By Ben Goddard - 06/17/09 06:04 PM EDT
Digital media have carried the message around the world as well. The regime has sent international reporters home, banned cameras from rallies and generally locked down the country. But the word is still getting out through Tweets and e-mails — some carrying photos of the protests and the government’s reaction. Network and cable news shows are showing grainy, jumpy footage from the cell phones of those in the heart of the action. These I-reports, as they are sometimes called, have become the world’s best source of information about what is going on inside a very closed society. They too are having an impact. President Obama has moved from a hands-off attitude to suggesting there are troubling events happening and expressing real concerns about the validity of the election.
The powerful role social media have played in keeping the Iranian protests alive and the speed with which news of it has spread around the world tell us a lot about when and how social media work. The various digital media are powerful tools. But like any tool, they have a specific purpose. To those concerned with political messaging, it is important to understand how that purpose is evolving and what it means to our ability to reach audiences with our messages. Facebook, Twitter and e-mail have played such a powerful role in Iran because the messages they carried were so important — important to the millions of Iranians who now have access to cell phones and the Internet and important to tens of millions around the world anxious to know what was really going on over there.
Think, for just a moment, about where Twitter came from. Originally it was designed as a tool for close friends and family members to stay in touch. It grew rapidly — 1,382 percent in the last year, according to Forbes.com. Many subscribers now have thousands of “followers” or follow hundreds of Tweeters. But statistics show that the technical problems caused by Twitter’s exponential growth and the banal quality of most messages is starting to have a negative impact on use of the medium. Nielsen Online reported in April that nearly 60 percent of U.S. Twitter users abandoned the service a month after creating an account. Other researchers report that 55 percent of users have never posted a Tweet, 56 percent are not following anyone and 53 percent have no followers.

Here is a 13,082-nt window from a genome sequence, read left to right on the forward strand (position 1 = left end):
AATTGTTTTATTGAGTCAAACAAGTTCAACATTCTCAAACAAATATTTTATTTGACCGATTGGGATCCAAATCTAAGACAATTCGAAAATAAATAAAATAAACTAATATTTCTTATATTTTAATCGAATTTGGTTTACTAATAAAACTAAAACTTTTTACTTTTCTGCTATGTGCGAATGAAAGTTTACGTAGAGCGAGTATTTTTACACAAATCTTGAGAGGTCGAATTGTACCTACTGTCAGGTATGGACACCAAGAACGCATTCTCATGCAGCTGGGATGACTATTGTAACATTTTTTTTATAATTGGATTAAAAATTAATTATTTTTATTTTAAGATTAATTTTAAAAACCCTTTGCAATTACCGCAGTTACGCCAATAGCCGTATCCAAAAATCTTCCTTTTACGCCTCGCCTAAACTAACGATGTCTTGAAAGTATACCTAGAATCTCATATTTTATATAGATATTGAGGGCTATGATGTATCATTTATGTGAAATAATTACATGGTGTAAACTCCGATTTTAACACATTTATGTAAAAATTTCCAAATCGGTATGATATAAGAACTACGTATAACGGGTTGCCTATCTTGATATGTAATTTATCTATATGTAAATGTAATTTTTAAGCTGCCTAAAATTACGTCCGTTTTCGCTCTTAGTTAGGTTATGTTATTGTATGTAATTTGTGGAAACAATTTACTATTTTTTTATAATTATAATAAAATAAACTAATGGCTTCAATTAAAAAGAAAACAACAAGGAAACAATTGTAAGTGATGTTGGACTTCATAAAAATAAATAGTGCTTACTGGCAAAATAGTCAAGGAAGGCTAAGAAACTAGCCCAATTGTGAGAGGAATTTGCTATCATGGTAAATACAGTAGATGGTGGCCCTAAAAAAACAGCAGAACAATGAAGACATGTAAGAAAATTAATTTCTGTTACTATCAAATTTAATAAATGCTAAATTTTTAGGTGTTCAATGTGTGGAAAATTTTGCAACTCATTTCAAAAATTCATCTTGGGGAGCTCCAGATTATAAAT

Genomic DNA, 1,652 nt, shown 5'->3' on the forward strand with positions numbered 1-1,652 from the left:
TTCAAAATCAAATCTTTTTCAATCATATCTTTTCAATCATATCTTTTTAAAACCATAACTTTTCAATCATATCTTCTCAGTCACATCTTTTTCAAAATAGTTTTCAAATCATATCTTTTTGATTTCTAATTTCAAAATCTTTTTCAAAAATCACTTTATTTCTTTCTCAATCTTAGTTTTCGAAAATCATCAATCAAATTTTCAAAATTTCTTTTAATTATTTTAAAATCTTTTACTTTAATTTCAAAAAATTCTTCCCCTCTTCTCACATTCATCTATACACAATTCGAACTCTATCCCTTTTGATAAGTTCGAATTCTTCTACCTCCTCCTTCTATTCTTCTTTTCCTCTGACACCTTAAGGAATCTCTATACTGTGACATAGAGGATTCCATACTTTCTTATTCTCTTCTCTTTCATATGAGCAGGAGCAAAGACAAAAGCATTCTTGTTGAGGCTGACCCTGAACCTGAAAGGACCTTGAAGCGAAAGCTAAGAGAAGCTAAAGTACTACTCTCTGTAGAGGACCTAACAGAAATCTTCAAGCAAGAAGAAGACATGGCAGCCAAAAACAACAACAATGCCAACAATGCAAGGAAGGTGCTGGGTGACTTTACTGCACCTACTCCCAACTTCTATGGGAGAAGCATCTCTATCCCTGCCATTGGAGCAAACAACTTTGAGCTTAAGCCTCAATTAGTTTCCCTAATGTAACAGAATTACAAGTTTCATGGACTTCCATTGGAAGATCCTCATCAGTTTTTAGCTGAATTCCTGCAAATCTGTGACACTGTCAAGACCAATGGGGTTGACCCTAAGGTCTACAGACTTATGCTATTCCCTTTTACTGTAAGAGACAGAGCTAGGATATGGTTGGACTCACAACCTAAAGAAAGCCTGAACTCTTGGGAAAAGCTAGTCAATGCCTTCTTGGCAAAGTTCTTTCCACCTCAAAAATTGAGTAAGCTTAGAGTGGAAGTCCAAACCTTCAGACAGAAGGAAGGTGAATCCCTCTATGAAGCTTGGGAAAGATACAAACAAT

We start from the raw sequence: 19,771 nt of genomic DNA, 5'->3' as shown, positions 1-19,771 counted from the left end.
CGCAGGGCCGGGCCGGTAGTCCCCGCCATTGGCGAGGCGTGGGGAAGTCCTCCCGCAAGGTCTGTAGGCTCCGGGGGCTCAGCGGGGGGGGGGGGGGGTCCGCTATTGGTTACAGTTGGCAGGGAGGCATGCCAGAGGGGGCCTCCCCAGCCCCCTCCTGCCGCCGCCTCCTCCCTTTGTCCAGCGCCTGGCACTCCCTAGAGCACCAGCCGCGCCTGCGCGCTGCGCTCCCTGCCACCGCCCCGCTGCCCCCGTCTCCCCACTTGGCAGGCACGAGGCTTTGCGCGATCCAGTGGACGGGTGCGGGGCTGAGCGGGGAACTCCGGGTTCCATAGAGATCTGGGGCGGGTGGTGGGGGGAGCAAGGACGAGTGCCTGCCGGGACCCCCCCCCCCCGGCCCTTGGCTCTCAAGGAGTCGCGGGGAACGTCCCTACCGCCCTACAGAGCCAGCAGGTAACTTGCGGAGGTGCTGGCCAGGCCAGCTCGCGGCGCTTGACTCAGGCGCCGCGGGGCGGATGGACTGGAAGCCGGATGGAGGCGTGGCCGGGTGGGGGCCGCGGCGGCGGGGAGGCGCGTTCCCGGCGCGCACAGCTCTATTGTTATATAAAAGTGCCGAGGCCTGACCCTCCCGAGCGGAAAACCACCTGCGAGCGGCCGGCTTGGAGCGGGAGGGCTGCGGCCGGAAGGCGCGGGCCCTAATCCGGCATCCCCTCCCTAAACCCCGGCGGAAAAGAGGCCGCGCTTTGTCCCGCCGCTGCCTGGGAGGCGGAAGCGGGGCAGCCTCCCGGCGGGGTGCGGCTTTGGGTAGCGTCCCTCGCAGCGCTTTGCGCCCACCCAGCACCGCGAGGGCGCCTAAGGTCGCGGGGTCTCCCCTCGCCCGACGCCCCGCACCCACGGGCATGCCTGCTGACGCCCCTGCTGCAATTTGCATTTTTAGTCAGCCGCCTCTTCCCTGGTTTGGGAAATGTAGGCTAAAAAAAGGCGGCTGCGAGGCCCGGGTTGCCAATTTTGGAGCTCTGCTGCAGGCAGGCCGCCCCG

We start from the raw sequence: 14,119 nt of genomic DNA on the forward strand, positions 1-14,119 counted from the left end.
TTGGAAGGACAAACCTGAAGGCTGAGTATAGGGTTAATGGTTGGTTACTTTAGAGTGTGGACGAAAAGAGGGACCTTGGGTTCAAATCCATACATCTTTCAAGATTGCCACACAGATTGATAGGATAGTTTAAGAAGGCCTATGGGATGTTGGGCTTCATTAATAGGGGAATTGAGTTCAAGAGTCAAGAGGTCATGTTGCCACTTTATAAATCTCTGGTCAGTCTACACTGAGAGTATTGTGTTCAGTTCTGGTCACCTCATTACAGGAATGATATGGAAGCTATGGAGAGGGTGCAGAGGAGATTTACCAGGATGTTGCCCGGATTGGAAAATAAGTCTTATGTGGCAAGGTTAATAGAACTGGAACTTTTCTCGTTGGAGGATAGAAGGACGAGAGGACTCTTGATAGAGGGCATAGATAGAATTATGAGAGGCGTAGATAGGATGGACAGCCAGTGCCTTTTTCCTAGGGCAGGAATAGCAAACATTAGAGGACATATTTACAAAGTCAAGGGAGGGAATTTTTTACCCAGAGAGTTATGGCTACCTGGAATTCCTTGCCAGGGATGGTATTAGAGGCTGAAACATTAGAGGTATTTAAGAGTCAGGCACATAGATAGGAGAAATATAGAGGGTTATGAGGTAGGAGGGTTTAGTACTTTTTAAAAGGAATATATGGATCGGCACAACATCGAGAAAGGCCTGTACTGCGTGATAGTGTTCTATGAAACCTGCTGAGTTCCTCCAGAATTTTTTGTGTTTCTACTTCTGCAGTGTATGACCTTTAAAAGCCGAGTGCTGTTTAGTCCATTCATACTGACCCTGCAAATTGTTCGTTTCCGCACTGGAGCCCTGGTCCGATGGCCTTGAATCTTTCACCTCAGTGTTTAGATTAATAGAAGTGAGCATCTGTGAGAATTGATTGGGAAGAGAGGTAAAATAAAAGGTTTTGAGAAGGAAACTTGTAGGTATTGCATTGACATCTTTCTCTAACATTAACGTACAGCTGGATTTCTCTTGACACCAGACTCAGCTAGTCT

A lot of users have abandoned the site because of the quality of messages they get. “Went to the store” is not the sort of narrative that keeps you coming back, as one user told me. But “Went kickboxing. Got a black eye” is the sort of Tweet that you’ll spend the day wondering and chuckling about.
The principle applies to politics as well. A few weeks ago I wrote about San Francisco Mayor Gavin Newsom’s Twitter announcement speech, so I decided to follow up on his social media campaign. He has over 550,000 followers now and has posted 365 Tweets, all of them relevant, each of them newsworthy.
The message is, content counts. The new media can have a worldwide impact if the message strikes a responsive chord. If it does not, you are simply shouting in empty cyberspace. Relevance to your audience is one important lesson political communicators must master to make new-media tools work for them. Don’t just report what you did, say why it is important in less than 140 characters.
Goddard is a founding partner of political consultants Goddard Claussen.